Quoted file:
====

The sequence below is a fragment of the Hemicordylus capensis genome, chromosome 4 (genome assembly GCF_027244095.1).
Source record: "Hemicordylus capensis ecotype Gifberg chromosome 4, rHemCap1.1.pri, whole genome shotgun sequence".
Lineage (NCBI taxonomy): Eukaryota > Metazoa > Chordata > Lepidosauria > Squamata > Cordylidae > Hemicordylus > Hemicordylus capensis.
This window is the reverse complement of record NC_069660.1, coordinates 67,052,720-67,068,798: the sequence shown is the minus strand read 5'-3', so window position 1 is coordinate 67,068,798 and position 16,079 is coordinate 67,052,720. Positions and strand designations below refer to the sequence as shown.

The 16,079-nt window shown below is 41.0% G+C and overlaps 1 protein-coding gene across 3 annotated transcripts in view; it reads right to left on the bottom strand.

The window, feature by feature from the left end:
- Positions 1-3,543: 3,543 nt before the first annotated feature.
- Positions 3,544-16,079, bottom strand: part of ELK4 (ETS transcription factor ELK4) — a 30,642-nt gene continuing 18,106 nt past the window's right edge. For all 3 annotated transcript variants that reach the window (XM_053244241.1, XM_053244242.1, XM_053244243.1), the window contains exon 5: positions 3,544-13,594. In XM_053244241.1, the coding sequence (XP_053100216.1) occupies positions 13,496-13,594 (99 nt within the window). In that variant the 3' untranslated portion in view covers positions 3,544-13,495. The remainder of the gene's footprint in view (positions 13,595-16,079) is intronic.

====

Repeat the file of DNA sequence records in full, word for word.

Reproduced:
The sequence below is a fragment of the Hemicordylus capensis genome, chromosome 4 (genome assembly GCF_027244095.1).
Source record: "Hemicordylus capensis ecotype Gifberg chromosome 4, rHemCap1.1.pri, whole genome shotgun sequence".
Lineage (NCBI taxonomy): Eukaryota > Metazoa > Chordata > Lepidosauria > Squamata > Cordylidae > Hemicordylus > Hemicordylus capensis.
This window is the reverse complement of record NC_069660.1, coordinates 67,052,720-67,068,798: the sequence shown is the minus strand read 5'-3', so window position 1 is coordinate 67,068,798 and position 16,079 is coordinate 67,052,720. Positions and strand designations below refer to the sequence as shown.

The 16,079-nt window shown below is 41.0% G+C and overlaps 1 protein-coding gene across 3 annotated transcripts in view; it reads right to left on the bottom strand.

The window, feature by feature from the left end:
- Positions 1-3,543: 3,543 nt before the first annotated feature.
- Positions 3,544-16,079, bottom strand: part of ELK4 (ETS transcription factor ELK4) — a 30,642-nt gene continuing 18,106 nt past the window's right edge. For all 3 annotated transcript variants that reach the window (XM_053244241.1, XM_053244242.1, XM_053244243.1), the window contains exon 5: positions 3,544-13,594. In XM_053244241.1, the coding sequence (XP_053100216.1) occupies positions 13,496-13,594 (99 nt within the window). In that variant the 3' untranslated portion in view covers positions 3,544-13,495. The remainder of the gene's footprint in view (positions 13,595-16,079) is intronic.